Paul J. Reider of Thousand Oaks, Calif., will be honored March 25 by the American Chemical Society for his pivotal role in the development of new therapies for AIDS, asthma and arthritis. He will receive the 2003 Earle B. Barnes Award for Leadership in Chemical Research Management at the Society's national meeting in New Orleans.

Physics tip sheet #33 - March 28, 2003
Highlights of this issue include ghosts of sounds helping to understand tinnitus, DNA zippers breathing bubbles, the origins of solar flares and watching bricks age.

Treatment by an allergy specialist reduces emergency room visits for asthma
Asthma sufferers who regularly use inhaled corticosteroids and are under the care of an allergy specialist are less likely to seek emergency room treatment for their disease, according to a study in the March 2003 Journal of Allergy and Clinical Immunology (JACI).

White House announces intent to build world's first zero-emissions power plant
Dr. Klaus Lackner, long-time advocate and designer of zero-emissions power plants, calls for an even larger and more sustainable path to providing affordable energy with zero-emissions.

Wilmington chemist wins national award for environmentally friendly processes
Leo E. Manzer of Wilmington, Del., will be honored March 25 by the American Chemical Society for his wide-ranging contributions to the development of more benign industrial processes, such as replacements for ozone-damaging chloroflurocarbons, or CFCs. He will receive the 2003 E.V. Murphree Award in Industrial and Engineering Chemistry at the Society's national meeting in New Orleans.

Study shows lightning adds to ozone level
Lightning may be Mother Nature's greatest show on Earth, but scientists now know it can produce significant amounts of ozone and other gases that affect air chemistry.It can be responsible for as much as 90 percent of the nitrogen oxides in the summer and at the same time increase ozone levels as much as 30 percent in the free troposphere, the area that extends 3-8 miles above the Earth's surface.

New website features live webcast with Dr. Gregory Stock and Bill McKibben
The Alliance for Aging Research today announces the launch of
New water treatment process could help cities cut sludge disposal costs
An innovative technique has been proposed for treating and purifying wastewater, which could spare budget-strapped municipalities some of the expense of handling the sludge that remains after treatment. Researchers say it could reduce the amount of leftover sludge by up to five tons a day for a plant that serves 100,000 people. The new technique, called the activated magnetic sludge process, will be described at the March national meeting of the American Chemical Society.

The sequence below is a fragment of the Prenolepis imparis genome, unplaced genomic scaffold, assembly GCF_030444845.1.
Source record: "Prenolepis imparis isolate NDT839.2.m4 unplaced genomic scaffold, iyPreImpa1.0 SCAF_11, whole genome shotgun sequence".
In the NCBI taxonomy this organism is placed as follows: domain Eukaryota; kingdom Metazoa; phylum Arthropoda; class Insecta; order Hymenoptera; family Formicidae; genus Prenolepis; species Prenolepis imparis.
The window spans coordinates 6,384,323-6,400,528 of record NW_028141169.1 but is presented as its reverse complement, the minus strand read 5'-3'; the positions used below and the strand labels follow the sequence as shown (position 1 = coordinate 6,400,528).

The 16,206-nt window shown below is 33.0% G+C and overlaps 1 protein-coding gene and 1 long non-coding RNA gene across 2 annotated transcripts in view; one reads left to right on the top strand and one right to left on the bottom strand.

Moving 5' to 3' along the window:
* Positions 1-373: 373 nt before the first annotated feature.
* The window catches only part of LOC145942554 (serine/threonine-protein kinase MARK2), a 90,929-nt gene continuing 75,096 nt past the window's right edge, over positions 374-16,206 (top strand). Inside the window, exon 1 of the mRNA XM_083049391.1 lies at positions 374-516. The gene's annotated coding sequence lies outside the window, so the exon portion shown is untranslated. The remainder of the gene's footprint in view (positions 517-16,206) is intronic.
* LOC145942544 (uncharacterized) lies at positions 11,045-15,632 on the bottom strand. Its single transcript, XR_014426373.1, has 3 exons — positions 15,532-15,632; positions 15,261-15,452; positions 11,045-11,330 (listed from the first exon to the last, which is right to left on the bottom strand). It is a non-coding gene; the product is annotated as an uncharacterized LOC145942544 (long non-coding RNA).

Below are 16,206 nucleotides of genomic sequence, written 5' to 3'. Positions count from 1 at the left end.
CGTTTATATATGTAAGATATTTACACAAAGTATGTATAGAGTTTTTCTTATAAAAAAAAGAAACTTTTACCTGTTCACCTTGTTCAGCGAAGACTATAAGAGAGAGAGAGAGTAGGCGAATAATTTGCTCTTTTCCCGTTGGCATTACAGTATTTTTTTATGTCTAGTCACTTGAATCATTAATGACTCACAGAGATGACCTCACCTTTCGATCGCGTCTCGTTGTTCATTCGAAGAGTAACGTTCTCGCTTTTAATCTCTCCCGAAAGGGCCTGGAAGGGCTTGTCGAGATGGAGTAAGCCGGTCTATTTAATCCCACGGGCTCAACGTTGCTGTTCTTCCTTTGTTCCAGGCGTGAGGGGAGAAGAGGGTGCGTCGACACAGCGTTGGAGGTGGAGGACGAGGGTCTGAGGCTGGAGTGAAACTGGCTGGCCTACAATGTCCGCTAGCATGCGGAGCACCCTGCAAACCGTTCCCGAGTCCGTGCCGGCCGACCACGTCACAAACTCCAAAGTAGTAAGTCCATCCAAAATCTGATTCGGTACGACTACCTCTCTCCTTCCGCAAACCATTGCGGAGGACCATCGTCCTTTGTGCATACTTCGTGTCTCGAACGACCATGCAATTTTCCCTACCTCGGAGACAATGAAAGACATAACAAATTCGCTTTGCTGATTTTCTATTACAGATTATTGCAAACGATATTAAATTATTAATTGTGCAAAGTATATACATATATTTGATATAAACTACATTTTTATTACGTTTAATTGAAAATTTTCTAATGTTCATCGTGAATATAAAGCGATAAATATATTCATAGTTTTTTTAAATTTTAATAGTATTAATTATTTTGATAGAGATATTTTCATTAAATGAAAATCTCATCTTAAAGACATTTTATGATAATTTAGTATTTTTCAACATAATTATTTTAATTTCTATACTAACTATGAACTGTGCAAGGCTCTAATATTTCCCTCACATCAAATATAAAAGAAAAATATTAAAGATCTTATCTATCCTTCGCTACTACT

Fire frequency determines forest carbon storage
Scientists studying trees ranging from saplings to 130 years old in Canada's northern forests have discovered that the period since a fire last swept through an area determines how much carbon the forest can store. Twenty to forty year old stands absorb more carbon than those 70 years old and older, despite being smaller and having less biomass or plant material.

Two successful violence prevention programs highlight need of early intervention
Research shows that teenagers who commit violent acts such as homicide or assaults often showed signs of aggressive behaviors while in elementary school, such as hitting, kicking and using verbal insults and threats. Two school-based violence prevention programs that recognize this are finding success at the elementary school level, according to two new studies.

Women who abuse drugs are at high risk for serious injury or trauma
Women who are chronic drug users are almost 70 perecent more likely to have experienced serious injury or trauma during the past year and almost 20 percent more likely to have experienced injury or trauma during their lifetime than women who do not use drugs.

Pacific Northwest chemist wins national award for studies of biological systems
Richard D. Smith of Richland Wash., will be honored March 25 by the American Chemical Society for his achievements in developing ever finer tools with which to study and understand biological processes. He will receive the 2003 Award in Analytical Chemistry at the Society's national meeting in New Orleans.